More Than Meets the Eye

I created “More Thank Meets the Eye”, for both sighted and visually impaired viewers.  To sighted viewers, the thousands of porcelain leaves are white when viewed without the internal light source illuminated.  When that light source is turned on, the same porcelain leaves glow with an autumnal palette of coral, yellow, orange and green.   Apparent to all viewers, occasional frogs, snakes, butterflies and bugs peek out among the leaves.  Also visible, but overlooked by most sighted viewers, are small bumps on some leaf surfaces that appear to be a leaf blight, but are in fact mantric messages encoded in Braille cells. These cells read left to right, but follow the leaf veining that forms an inverted “v”.  Thus, to understand the Braille message you must read the first word “uphill” and the second word (when there is one) “downhill”.  Each phrase begins with a six-dot cell and a capital symbol.  Because these cells are written by hand, the Braille is very difficult to read.  I have taken great pains trying to make my cells uniform in size.  Each dot consists of 4-5 layers of porcelain slip, built up using a very tiny sable brush.  But it is still challenging to read.  The texture of the veins and the surrounding leaves make reading these Braille messages confusing at best. The messages are intended to be an interesting challenge for Braille readers as well as a reminder to sighted viewers that there is often more than meets the eye.  For all viewers, the messages are intended to be mantric reminders of what is good in our world.  I hope you are able to decipher my writing, enjoy the challenge and appreciate the thoughts I have chosen to encode in my artwork. This artwork is about our fascinating sense of touch as well as sight, and is intended to communicate my appreciation for beauty to all who encounter it.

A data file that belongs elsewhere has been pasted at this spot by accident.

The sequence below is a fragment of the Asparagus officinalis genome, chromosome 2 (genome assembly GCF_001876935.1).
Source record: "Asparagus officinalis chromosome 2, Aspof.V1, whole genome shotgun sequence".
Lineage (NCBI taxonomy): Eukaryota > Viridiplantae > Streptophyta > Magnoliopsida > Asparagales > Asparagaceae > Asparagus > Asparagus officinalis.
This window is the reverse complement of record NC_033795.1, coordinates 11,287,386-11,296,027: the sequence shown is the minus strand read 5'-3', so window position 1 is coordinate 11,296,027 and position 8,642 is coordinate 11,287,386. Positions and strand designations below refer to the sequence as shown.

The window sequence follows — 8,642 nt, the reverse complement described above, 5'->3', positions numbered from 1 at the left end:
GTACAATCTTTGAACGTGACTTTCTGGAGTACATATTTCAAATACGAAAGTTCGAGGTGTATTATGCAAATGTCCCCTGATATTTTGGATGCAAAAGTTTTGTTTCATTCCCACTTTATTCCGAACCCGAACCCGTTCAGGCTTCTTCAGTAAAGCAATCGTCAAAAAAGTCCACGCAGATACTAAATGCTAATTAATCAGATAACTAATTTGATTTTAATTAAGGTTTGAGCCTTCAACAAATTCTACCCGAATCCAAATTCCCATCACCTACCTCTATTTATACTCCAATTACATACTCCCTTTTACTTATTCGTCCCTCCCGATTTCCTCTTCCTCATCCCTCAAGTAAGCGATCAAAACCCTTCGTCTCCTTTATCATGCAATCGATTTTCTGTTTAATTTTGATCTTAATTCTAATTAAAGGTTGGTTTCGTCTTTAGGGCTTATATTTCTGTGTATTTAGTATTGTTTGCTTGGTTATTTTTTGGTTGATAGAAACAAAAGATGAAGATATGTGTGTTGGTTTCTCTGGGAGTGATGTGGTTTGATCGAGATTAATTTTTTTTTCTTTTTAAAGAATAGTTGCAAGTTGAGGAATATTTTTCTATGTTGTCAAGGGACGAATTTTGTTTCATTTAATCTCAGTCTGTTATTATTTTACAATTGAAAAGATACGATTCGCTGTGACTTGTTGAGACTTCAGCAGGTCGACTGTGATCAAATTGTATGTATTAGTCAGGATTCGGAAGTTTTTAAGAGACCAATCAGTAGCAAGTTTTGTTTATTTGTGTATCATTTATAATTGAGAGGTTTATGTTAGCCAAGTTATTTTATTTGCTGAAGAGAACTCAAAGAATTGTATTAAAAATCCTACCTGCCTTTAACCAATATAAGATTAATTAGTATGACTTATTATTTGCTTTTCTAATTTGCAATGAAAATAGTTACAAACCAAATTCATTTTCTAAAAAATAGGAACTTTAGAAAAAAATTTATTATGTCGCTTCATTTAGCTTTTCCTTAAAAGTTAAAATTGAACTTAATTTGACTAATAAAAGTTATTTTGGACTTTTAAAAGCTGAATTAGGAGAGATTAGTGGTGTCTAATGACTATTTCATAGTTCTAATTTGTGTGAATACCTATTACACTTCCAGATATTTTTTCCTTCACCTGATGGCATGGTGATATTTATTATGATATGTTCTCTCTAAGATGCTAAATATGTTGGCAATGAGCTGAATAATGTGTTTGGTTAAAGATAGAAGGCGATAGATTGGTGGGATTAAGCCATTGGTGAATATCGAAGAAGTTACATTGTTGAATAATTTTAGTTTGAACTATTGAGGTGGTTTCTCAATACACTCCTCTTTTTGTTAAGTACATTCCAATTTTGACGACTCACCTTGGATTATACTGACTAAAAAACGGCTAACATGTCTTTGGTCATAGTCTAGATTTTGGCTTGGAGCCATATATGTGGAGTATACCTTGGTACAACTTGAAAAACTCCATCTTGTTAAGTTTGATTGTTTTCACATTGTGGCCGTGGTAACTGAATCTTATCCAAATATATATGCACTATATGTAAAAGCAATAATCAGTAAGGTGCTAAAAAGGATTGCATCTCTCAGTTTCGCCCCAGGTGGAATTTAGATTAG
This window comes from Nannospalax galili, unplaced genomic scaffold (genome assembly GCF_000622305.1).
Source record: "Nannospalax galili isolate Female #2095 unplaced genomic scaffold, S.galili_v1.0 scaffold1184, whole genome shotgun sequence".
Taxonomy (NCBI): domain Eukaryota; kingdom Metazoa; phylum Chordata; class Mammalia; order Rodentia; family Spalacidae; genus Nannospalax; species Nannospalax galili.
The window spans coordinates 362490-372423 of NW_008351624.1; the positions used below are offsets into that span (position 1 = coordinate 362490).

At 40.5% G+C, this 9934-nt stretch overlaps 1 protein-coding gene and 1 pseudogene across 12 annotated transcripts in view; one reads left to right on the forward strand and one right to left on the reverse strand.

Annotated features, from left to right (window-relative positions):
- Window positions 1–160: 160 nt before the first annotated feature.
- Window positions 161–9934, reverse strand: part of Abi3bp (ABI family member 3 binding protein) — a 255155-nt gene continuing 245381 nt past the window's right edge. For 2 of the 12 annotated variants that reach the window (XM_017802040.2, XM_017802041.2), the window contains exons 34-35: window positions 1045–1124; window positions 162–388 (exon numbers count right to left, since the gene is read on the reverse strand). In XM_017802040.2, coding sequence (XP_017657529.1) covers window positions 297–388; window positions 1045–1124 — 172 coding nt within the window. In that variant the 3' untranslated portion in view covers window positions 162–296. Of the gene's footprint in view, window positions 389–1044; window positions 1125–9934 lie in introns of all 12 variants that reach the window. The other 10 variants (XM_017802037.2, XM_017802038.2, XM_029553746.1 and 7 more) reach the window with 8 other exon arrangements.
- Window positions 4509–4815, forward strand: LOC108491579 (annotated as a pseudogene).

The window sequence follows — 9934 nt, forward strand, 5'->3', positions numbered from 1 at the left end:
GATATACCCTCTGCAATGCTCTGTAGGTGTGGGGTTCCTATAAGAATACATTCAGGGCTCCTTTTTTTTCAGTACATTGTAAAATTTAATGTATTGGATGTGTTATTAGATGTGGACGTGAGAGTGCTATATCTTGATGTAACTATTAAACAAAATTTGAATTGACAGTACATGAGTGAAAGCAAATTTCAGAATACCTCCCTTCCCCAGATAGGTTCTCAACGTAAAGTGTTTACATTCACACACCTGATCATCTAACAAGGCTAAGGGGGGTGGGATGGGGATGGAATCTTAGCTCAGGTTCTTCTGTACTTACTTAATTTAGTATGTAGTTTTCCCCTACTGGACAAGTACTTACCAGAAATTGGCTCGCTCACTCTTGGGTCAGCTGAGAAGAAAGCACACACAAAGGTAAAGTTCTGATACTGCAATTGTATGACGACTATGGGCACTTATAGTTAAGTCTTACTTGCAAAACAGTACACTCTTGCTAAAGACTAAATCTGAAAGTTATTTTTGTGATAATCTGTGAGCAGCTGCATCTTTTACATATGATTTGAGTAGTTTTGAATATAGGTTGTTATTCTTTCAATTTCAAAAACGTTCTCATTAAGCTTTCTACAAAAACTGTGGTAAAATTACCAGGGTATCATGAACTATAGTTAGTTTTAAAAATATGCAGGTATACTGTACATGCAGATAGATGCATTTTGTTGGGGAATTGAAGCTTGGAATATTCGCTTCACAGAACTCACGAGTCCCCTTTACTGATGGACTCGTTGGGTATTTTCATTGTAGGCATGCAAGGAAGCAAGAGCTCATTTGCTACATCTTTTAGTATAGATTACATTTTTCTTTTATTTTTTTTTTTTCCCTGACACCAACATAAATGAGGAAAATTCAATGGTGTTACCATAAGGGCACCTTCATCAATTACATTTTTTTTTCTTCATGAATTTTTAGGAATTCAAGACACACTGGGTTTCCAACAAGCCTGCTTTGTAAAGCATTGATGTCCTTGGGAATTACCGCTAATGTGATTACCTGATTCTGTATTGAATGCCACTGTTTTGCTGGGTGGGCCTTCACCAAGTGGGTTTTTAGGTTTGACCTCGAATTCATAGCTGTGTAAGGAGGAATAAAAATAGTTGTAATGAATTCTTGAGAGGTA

Hilton Downtown

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Curtis Benzle

My luminous work not only responds to the interior environment, but also defines it by controlling light and shadow.  These sculptures derive intricately complex surfaces from the repeated presentation of essentially simple, natural forms-leaves, petals, insects and reptiles.  The complexity is heightened through the incorporation of light—drawing the viewer deeper into the porcelain surface.

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